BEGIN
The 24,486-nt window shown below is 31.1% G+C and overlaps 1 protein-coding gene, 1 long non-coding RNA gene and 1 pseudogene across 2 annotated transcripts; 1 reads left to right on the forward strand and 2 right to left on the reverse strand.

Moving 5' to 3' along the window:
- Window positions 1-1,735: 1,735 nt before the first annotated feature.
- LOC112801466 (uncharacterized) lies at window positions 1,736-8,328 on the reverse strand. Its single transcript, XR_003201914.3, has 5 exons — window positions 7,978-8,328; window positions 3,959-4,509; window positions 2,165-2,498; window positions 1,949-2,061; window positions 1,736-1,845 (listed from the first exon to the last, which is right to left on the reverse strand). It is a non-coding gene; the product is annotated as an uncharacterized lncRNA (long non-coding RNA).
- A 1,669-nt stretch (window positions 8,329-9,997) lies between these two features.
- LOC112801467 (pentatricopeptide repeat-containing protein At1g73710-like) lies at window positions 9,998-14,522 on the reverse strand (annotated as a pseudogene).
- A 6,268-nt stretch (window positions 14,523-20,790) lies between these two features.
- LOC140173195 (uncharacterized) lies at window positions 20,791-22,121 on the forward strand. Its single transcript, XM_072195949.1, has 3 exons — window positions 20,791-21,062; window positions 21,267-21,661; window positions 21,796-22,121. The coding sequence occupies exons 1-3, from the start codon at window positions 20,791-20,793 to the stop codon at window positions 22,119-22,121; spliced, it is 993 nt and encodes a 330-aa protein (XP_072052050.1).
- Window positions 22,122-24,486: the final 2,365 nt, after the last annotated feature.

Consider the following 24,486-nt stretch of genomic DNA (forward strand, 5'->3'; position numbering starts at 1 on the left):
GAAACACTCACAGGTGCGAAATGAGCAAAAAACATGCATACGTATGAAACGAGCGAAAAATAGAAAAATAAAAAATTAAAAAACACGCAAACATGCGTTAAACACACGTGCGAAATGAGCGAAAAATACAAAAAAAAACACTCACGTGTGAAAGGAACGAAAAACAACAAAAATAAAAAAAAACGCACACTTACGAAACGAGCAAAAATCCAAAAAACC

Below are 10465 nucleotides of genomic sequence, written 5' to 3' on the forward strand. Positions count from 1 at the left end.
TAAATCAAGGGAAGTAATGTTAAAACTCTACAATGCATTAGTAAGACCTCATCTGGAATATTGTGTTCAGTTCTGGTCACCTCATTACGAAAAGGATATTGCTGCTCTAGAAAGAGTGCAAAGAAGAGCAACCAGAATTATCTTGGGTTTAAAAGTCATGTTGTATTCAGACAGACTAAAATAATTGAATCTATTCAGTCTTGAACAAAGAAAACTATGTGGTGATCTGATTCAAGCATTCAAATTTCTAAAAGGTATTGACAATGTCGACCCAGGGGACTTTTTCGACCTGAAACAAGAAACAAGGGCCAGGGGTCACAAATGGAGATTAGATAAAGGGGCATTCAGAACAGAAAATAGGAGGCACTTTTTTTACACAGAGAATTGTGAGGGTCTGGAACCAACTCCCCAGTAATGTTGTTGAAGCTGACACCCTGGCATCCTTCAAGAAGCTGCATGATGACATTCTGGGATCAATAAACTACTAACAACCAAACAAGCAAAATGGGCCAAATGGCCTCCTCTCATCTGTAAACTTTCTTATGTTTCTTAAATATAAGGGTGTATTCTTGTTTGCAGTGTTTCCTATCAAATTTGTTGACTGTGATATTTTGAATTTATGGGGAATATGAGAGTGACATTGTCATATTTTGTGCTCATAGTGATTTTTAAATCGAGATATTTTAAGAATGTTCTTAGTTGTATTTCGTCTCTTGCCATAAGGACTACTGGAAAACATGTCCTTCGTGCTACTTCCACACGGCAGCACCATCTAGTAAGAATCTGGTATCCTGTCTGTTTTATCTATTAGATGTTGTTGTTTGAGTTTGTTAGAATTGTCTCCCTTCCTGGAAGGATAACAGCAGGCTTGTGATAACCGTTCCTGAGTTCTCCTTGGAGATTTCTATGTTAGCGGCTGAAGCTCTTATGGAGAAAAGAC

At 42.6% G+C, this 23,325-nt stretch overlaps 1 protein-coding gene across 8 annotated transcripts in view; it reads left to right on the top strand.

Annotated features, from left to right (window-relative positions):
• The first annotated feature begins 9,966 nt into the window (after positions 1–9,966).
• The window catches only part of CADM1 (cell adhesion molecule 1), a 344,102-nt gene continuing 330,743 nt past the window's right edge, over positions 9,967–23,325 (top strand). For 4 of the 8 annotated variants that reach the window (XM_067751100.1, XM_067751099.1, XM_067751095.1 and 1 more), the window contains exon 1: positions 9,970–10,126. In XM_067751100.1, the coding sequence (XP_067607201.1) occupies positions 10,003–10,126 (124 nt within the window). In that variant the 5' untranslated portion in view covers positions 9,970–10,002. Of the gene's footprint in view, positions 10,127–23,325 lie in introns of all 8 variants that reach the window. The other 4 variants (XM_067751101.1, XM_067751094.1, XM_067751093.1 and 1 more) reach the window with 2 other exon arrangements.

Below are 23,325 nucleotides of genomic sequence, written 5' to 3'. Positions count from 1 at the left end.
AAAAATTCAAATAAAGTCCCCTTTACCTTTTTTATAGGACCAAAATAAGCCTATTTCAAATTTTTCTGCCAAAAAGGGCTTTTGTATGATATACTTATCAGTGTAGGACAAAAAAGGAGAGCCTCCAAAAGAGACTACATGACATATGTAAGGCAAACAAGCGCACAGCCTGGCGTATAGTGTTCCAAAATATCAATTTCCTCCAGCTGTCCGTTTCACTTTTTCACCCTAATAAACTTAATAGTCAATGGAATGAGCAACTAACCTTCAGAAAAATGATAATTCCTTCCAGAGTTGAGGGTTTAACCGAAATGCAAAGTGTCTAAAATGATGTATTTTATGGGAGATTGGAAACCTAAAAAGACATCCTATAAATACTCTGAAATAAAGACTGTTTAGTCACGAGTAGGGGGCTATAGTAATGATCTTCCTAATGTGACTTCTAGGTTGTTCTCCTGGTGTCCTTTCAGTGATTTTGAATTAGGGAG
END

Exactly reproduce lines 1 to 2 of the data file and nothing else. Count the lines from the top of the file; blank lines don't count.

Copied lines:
The 24,486-nt window shown below is 31.1% G+C and overlaps 1 protein-coding gene, 1 long non-coding RNA gene and 1 pseudogene across 2 annotated transcripts; 1 reads left to right on the forward strand and 2 right to left on the reverse strand.

Moving 5' to 3' along the window: